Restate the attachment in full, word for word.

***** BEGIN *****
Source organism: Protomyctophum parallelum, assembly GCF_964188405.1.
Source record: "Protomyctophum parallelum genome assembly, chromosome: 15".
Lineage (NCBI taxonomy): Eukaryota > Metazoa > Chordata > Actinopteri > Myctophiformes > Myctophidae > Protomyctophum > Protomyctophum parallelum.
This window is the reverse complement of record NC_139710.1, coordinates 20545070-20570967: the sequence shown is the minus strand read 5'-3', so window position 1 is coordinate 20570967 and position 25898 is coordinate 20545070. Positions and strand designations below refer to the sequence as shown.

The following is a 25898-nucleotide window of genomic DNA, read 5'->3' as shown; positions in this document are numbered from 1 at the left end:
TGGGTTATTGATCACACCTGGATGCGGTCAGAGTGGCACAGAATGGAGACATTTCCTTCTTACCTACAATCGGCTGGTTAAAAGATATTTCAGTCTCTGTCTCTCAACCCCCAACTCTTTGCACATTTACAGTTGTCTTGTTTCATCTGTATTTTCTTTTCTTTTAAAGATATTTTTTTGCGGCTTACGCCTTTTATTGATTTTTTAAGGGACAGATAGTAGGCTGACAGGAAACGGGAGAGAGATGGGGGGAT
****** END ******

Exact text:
Source organism: Protomyctophum parallelum, assembly GCF_964188405.1.
Source record: "Protomyctophum parallelum genome assembly, chromosome: 15".
Lineage (NCBI taxonomy): Eukaryota > Metazoa > Chordata > Actinopteri > Myctophiformes > Myctophidae > Protomyctophum > Protomyctophum parallelum.
This window is the reverse complement of record NC_139710.1, coordinates 20545070-20570967: the sequence shown is the minus strand read 5'-3', so window position 1 is coordinate 20570967 and position 25898 is coordinate 20545070. Positions and strand designations below refer to the sequence as shown.

The following is a 25898-nucleotide window of genomic DNA, read 5'->3' as shown; positions in this document are numbered from 1 at the left end:
TGGGTTATTGATCACACCTGGATGCGGTCAGAGTGGCACAGAATGGAGACATTTCCTTCTTACCTACAATCGGCTGGTTAAAAGATATTTCAGTCTCTGTCTCTCAACCCCCAACTCTTTGCACATTTACAGTTGTCTTGTTTCATCTGTATTTTCTTTTCTTTTAAAGATATTTTTTTGCGGCTTACGCCTTTTATTGATTTTTTAAGGGACAGATAGTAGGCTGACAGGAAACGGGAGAGAGATGGGGGGAT